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Are We There Yet?

Parenting is challenging no matter what. If your kid is a genius who never wet the bed and never snuck out the window, parenting is a challenge because you probably are clueless when he struggles to solve a math problem that has him perplexed and you really don’t have a clue how the stuff he’s building in his room works, you just nod and say “that’s amazing!” If your kid makes all C’s and steals beer from the neighbors garage fridge, parenting is a challenge because you know he could do better and you don’t know how to inspire him to apply himself and frankly you have no idea why he’d drink cheap beer like that. Surely you raised a kid with better taste than Natural Lite. The point is, no matter where our sons and daughters fall on the spectrum, raising our adorable little babies into functioning human beings is one of the hardest undertakings we sign ourselves up for.

When they come into this world, it’s all pink and blue cuddly blankets and 75 pictures a day of sleeping smiles. I think the euphoria of those moments is what propels us through adolescence, puberty, and the dreaded teenage years. Sometimes parenting is a lot like a road trip. You know the destination is going to be amazing, but you’re stuck on a gravel road full of pot holes in the dead heat of summer while the AC isn’t blowing hard enough and the gas station isn’t close enough and every one is the back seat is screaming, “how much longer?” and, “are we there yet?” and all you wanna do is shout, “Calgon, TAKE ME AWAY!”

If you can’t relate to that, then you’re either still in the pink and blue fuzzy blanket cuddling years, or your children aren’t real people. My children, while precious, wonderful and amazing, have made me wish I had a dead bolt on the bathroom door and a sound-proof wall to help me hide out in there more efficiently.

My biggest struggle the past few years has been reassuring my husband that we are definitely on the right track. Our children all have some forms of ADD, ADHD, OCD and ODD and occasionally that creates obstacles in maintaining an orderly home and when things get all mixed up and chaotic, he becomes the kid in the backseat screaming, “are we there yet?”

Often my husband looks at our life and says “we’ve been working on this for 7 years, why isn’t it better”? And for a long while I was kind of angry at his logic, until I remembered the early years of our marriage. I can remember that he had a few trust issues of his own because he had been married once before, and I did that same measure of time in my head. I would say “you were married to her for 2 years and I’ve been here for 3” and then it was 5, and 10, and 15 and so on… but the truth is that you can’t undo hurt by outliving it.

Our four youngest children have another set of initials to add to their list: RAD. It is pretty rare among children as a whole, but most commonly seen among adopted, abused or neglected children. Reactive Attachment Disorder is believed to affect a child’s brain development in ways that are still not fully understood. As mothers (and fathers), when we bond with our babies, we know we are creating joy and happiness in those fuzzy snugly moments, but we are also programming little brains to be trusting, and loving, and this programming creates children who are capable of honesty and compliance.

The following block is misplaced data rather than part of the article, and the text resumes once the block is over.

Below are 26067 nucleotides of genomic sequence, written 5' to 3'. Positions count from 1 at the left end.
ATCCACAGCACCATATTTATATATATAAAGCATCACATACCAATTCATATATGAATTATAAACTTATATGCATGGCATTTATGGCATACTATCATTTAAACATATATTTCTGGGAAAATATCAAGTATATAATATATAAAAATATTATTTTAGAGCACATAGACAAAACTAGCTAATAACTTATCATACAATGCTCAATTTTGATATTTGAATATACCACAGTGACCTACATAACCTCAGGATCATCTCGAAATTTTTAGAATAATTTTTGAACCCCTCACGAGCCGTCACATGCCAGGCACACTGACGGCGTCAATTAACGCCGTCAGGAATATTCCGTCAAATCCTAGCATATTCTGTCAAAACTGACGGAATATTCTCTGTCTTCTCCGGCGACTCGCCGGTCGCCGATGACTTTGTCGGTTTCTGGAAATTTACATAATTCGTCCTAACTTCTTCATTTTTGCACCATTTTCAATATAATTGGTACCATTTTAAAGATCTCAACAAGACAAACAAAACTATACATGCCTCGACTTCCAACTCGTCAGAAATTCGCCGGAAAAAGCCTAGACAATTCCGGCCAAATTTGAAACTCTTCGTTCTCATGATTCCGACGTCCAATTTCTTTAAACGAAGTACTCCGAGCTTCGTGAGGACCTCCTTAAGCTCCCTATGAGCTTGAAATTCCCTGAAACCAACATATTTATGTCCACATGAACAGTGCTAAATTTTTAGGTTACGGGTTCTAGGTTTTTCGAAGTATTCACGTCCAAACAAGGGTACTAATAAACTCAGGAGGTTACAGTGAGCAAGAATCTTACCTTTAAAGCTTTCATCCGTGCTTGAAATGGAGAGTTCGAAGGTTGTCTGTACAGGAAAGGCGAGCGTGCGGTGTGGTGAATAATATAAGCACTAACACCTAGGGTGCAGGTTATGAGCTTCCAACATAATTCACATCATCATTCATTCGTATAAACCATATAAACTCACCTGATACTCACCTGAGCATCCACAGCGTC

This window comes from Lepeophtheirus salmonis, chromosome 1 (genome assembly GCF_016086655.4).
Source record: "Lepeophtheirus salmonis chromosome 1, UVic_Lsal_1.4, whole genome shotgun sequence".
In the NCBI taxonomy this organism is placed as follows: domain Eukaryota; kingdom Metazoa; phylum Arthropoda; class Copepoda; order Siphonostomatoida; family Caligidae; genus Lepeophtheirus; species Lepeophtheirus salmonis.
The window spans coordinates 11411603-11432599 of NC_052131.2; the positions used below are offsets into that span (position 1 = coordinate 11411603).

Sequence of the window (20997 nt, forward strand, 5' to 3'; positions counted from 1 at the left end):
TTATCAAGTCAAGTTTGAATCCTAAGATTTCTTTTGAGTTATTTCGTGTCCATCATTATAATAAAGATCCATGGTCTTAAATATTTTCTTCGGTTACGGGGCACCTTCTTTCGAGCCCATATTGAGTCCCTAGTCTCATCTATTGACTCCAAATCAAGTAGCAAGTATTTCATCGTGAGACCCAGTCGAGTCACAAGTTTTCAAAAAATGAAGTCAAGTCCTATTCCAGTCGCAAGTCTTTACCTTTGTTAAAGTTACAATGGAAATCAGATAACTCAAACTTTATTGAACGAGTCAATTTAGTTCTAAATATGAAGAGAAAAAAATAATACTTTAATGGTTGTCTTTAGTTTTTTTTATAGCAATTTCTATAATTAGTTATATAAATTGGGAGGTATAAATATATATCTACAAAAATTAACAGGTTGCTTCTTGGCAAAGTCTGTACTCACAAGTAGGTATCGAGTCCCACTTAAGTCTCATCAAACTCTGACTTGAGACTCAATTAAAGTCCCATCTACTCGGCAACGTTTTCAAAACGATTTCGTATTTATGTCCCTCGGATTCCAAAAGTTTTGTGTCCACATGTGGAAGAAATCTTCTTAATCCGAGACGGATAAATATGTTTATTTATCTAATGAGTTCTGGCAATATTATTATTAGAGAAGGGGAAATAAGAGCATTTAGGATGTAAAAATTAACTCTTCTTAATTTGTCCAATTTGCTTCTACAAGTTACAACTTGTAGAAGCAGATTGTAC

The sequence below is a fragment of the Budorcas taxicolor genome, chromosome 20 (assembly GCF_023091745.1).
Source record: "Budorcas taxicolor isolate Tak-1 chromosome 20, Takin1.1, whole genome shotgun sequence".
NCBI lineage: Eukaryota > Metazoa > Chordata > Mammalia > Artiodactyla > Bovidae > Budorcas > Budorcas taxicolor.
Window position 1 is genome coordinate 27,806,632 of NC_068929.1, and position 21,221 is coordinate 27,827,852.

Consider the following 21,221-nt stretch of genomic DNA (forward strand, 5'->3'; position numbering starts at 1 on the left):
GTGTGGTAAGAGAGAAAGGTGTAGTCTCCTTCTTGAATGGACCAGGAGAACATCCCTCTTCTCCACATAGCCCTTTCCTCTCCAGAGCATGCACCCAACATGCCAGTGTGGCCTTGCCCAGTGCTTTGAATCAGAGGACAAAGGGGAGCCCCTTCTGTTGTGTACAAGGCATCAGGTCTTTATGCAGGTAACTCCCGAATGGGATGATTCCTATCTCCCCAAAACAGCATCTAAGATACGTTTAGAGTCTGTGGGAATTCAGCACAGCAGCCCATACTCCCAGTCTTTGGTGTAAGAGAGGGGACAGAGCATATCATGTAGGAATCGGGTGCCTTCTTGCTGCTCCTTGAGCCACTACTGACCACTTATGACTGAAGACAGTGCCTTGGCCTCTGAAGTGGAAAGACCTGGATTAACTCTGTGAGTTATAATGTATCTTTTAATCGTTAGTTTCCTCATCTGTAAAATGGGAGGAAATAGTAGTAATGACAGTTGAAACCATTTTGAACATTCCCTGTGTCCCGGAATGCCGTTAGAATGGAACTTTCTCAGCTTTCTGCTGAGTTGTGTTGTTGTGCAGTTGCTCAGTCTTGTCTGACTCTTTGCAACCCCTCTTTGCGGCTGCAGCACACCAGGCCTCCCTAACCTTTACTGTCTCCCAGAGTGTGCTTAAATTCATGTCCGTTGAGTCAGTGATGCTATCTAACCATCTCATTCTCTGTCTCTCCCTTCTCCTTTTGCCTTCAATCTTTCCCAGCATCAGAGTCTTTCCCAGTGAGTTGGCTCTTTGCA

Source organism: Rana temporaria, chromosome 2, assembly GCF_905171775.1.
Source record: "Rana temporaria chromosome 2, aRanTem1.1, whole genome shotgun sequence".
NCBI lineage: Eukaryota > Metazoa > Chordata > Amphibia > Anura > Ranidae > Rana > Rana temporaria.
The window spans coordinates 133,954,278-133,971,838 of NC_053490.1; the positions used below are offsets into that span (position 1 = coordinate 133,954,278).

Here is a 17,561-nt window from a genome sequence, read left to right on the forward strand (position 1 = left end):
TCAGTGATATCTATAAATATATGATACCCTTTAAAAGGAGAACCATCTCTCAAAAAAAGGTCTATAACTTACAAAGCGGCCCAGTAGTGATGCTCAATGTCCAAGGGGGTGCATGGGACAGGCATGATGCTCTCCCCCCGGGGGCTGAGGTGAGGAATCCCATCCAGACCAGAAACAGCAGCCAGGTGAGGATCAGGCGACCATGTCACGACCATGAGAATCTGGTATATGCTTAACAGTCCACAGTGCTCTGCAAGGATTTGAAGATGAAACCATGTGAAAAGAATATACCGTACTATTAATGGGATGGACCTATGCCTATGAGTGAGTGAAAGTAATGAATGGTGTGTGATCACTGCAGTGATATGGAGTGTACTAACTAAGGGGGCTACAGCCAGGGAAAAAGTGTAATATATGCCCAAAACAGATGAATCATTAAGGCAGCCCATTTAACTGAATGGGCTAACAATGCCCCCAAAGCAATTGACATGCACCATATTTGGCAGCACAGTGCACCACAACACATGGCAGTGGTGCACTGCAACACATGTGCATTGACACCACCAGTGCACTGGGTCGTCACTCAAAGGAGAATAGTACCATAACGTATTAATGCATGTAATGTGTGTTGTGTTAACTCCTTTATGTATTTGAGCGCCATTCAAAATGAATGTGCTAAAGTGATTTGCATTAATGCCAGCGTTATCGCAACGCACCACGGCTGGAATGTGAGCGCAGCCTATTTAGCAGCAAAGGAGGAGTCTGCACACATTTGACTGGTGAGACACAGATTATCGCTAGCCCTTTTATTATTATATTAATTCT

Underdeveloped attachments or abuse and neglect in that early stage can permanently damage the growth of the brain and it can create children who crave negative attention, who are controlling, manipulative, and dishonest. They might lie, steal, and undermine authority, but they don’t mean to. They push people as hard as they can in an effort to find the breaking point. They believe people will leave them, and so they try to find out what they have to do to make it happen. It can be a tiresome world to live in – constantly reassuring a child that nothing they do will make you unlove them…

But everyday, I see little moments of glory happening all around me. I see the bonds of siblings that defy classic Reactive Attachment Disorder and I know this is a deep pain that will someday be healed. One of the toughest parts of it has been Mr. Stinky. He’s 10 years old and has spent much of his life refusing to bathe. The therapist advised me to wait it out patiently – not to ignore it, but to just be matter-of-fact about it. We weren’t sure if he was being a normal 10 year old, “I hate baths” kind of kid or if he was using a repugnant smell as a way to keep people away from him – both were viable possibilities, but for the past year I have tried to stay calm while telling him, “you really stink, you need a shower”.  Sometimes he’s taken my advice and other times, well, he’s put a great deal of effort into faking it.

This kid has gone into the bathroom, taken off his clothes, turned on the shower, splashed a bit of water on his hair, and come out 10 minutes later declaring cleanliness while mud streaks were clearly visible down the side of his face. I’ve done my best to praise him every time he’s truly clean and wearing clean clothes but I wasn’t sure we were getting through. I could see my husband’s extreme dissatisfaction recently when we went to watch our Blondie play at the Christmas Stroll and our son was donned in stained apparel, but I just kept calm and stuck to the plan.

High fives for clean shirts! Pointed reminders when he was stinking up the entire car….

This week he made a New Year’s resolution to take a shower EVERY morning!! We’re on day 3!!!

Are we there yet??

Nope, but we just passed a refueling station, and I’m ready to tackle the next challenge…

Hive five son, you smell wonderful tonight!!! Now about your room….

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